Tanner Thorsen1, Michael Bohne1, Ross Taylor1, McKenna Prieto1, Juan Cruz1, Tyler Standifird1 1 Utah Valley University, Orem, UT, USA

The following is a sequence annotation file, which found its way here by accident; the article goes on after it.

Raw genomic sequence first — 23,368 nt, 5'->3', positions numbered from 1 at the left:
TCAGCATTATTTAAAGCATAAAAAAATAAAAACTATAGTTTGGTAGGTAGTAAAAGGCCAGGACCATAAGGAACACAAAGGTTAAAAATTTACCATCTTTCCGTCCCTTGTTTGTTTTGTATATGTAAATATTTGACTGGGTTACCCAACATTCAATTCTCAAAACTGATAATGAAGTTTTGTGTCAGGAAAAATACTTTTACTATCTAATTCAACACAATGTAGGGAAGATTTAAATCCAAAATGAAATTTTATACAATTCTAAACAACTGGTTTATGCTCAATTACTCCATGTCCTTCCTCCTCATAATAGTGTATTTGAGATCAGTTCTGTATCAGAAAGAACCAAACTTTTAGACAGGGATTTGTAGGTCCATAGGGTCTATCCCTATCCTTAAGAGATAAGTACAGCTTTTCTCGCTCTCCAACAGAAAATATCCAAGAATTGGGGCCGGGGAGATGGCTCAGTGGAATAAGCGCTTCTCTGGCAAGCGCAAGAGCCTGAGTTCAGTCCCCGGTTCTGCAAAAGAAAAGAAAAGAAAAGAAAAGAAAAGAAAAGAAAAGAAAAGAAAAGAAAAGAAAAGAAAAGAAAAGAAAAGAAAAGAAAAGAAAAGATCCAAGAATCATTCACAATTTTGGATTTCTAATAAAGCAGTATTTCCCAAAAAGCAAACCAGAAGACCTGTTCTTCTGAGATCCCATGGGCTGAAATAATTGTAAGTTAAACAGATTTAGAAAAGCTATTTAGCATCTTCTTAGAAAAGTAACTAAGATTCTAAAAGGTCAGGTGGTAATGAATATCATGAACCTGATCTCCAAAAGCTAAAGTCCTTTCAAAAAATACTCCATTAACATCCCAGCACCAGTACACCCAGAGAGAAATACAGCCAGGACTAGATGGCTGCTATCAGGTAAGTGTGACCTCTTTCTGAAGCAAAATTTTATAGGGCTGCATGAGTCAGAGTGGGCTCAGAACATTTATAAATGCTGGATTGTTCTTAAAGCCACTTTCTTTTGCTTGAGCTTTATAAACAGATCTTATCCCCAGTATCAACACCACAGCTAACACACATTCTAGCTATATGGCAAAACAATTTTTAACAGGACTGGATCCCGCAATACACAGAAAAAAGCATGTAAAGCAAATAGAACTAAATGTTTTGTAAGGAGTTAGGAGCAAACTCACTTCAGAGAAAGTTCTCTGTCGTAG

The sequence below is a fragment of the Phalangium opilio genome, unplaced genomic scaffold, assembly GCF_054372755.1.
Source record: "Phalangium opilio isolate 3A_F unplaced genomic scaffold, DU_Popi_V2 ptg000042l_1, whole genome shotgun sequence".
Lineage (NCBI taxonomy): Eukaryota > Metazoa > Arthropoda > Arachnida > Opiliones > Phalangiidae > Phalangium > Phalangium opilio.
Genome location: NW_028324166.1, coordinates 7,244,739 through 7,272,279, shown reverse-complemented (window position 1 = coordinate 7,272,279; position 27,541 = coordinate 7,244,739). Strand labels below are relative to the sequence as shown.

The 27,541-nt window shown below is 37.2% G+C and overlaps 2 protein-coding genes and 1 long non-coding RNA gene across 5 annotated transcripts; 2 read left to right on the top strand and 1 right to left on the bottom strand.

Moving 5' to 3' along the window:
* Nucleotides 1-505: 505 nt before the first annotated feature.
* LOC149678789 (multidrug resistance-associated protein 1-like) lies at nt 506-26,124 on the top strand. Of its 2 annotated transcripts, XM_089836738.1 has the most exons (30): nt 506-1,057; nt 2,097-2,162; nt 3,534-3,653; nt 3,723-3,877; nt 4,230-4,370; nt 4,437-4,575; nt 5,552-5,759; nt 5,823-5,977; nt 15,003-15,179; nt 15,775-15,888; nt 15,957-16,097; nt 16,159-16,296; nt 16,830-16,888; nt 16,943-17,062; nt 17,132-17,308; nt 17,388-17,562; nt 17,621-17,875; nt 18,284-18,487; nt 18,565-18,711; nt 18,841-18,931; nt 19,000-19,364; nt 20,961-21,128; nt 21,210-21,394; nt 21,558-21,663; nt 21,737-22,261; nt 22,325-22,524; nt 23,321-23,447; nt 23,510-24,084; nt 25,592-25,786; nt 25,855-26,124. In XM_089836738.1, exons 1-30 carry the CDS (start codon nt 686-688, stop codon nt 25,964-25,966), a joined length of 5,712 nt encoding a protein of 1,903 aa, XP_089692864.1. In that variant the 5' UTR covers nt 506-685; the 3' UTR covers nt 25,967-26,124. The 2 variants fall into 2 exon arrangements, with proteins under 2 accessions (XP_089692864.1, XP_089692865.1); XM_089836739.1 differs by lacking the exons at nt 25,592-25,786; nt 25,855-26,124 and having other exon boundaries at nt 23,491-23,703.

Introduction: To date, there is limited research showing how skeletal muscle in individuals with unilateral schizencephaly responds to traditional weight training programs. In all cases of schizencephaly motor impairment is by far the most frequent deficit. Examining strength increases that could be achieved in individuals with unilateral schizencephaly has clinical, as well as rehabilitative potential to help these individuals achieve a wider range of muscular independence, thereby improving their quality of life. It is hypothesized that skeletal muscles affected by unilateral schizencephaly will see a similar percent strength gain (torque production) when compared to unaffected skeletal muscles after an 8-week strength training program. Furthermore, it is estimated that the skeletal muscles affected by unilateral schizencephaly will exhibit a greater percent increase in electromyography (EMG) signal activity after the 8-week training program as compared to the unaffected contralateral skeletal muscles. Methods: The participant underwent an 8-week periodized unilateral independent lifting protocol performed on machine and cable weights. During the 8-week program, a pre-test, mid-test, and post-test were administered using an isokinetic BioDex protocol and Electromyography system to measure functional muscle strength as well as muscle stimulation. Results: EMG signal increased for the left (affected) biceps brachii muscle as well as the vastus lateralis and medialis muscles in the left (affected) leg. No increase was shown for right biceps brachii muscle, right vastus lateralis muscle, right vastus medialis muscle, as well as right and left rectus femoris muscles. Average peak torque increased for the participants left (affected) leg and right (unaffected) arm, yet remained constant or even declined slightly for the right (unaffected) leg and left (affected) arm. Conclusion: Observation of skeletal muscle affected by unilateral schizencephaly shows a positive response to strength training. It is proposed that future studies should be conducted to investigate how strength training more specifically affects unilateral schizencephaly on 1) gross motor function/gait analysis/range of motion, 2) neurological function.